I feel universities should give a second chance to all students, even to those who have failed to prove themselves at secondary schools. And on their parts, the universities should ensure that standards are maintained, academic supports given to both students and lecturers, and quality checks on delivery of subject and assessments, among other things. Subsequently, if there is nothing short of expectation in all these areas, and it is clear that the students are just not of university material, then in all fairness, they should fail and go.

I strongly agree that there must be quality checks on lecturers. Lecturers should be able to teach, do research and preferably with practical experiences in the fields they are going to teach. But these are not enough. They must be trained in teaching methodology, facilitation and assessment techniques. Some may think old dogs can’t learn new tricks, but education is a never-ending process, i.e. there is no end to ways and ways of learning or teaching things.

As to whether Utar is becoming a choice for B or C class students, looking at the comments on Utar so far, some people seem to be saying that the students there are of that class. Again, I would prefer to look at the bigger picture, i.e. give them a chance until they fail us.

Anonymous said...

I just came across this blog site and have just spent the last couple of hours reading through the discussions on UTAR. This is my view as a foreign academic. Please don't ask me where.

I wish to see UTAR succeeds. In my view, UTAR has to succeed and it will survive. It is not ideal to be connected to a political party but if that is what it takes to survive, so be it. UTAR owes it to the community to do well and not betray the trusts and expectations of the community that supports it. This burden is heavy considering that many in the community are simple folks who do not have any inkling at all about higher education and not well aware of the best avenue for their children's higher education. I give the CEO and her former staff at KTAR a lot of credit for building up this institution from scratch.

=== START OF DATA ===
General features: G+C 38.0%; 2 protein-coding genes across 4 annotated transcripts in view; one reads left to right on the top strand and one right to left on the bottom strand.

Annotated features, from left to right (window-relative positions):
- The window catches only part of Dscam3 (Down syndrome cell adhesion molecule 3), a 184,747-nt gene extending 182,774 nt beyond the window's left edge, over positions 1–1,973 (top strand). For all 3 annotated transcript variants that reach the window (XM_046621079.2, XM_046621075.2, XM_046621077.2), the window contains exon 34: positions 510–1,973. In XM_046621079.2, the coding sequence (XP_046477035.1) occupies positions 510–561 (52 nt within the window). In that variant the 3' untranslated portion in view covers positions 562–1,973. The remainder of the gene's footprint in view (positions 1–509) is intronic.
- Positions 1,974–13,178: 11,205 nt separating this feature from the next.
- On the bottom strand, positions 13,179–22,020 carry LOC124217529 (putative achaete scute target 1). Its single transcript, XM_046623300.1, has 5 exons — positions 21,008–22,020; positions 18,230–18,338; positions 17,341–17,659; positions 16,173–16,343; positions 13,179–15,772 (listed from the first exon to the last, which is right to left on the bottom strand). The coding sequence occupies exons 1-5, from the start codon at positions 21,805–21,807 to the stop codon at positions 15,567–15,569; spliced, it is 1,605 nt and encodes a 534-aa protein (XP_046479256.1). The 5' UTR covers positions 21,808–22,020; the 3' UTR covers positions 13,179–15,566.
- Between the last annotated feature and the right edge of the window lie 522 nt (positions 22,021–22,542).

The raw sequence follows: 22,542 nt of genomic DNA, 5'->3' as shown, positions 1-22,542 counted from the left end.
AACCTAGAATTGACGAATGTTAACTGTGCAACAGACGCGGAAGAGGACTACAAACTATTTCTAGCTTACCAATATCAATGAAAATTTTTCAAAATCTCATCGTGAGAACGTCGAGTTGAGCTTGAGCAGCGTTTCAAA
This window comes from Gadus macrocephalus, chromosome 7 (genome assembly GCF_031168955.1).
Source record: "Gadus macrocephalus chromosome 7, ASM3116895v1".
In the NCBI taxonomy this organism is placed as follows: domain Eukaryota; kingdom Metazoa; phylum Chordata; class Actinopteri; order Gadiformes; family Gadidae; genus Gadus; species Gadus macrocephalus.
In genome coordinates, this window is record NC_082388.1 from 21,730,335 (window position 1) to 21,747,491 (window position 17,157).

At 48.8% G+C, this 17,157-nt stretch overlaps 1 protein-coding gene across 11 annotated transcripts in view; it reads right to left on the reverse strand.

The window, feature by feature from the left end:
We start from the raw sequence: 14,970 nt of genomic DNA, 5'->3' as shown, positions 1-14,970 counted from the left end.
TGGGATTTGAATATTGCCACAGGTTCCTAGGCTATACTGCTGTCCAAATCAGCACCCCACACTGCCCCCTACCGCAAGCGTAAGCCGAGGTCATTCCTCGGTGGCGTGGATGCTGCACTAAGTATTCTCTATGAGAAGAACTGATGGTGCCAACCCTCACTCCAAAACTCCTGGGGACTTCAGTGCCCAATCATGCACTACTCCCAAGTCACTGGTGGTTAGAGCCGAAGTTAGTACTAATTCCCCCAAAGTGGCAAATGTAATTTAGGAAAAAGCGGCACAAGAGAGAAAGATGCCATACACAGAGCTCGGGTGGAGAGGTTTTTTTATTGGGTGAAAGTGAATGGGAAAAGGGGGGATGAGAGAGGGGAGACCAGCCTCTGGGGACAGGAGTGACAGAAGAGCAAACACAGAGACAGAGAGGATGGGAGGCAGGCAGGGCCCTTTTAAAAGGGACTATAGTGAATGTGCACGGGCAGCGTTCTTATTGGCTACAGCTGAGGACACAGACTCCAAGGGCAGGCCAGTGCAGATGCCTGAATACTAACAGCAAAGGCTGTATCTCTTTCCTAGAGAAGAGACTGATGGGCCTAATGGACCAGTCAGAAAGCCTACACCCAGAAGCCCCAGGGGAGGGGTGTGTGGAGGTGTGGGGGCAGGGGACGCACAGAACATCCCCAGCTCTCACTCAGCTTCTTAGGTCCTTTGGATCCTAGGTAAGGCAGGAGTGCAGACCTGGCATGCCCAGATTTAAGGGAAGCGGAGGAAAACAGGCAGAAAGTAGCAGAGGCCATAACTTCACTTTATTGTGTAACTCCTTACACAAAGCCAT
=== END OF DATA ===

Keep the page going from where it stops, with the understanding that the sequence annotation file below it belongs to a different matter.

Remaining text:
From the discussions on this board, it appears that UTAR has its share of good and bad students. In another discussion thread, a UTAR lecturer wrote about the amount of time spent preparing the notes for the students. I think the lecturer has been dedicated in his/her work and spent too much time unnecessarily to prepare detailed notes for the students. In the U.S., students are responsible for keeping good notes taken from lectures in class and to be able to find supplementary information on their own. Students at UTAR should be thankful that test and exam questions come from materials in class instead of complaining. From my experience, even if I tell a class the topic in the test to be given the next day, half the class still would not be able to do the question correctly. It is more about whether the students bother to study or prefer to watch TV or play Nintendo. We have to accept that there are good and bad students.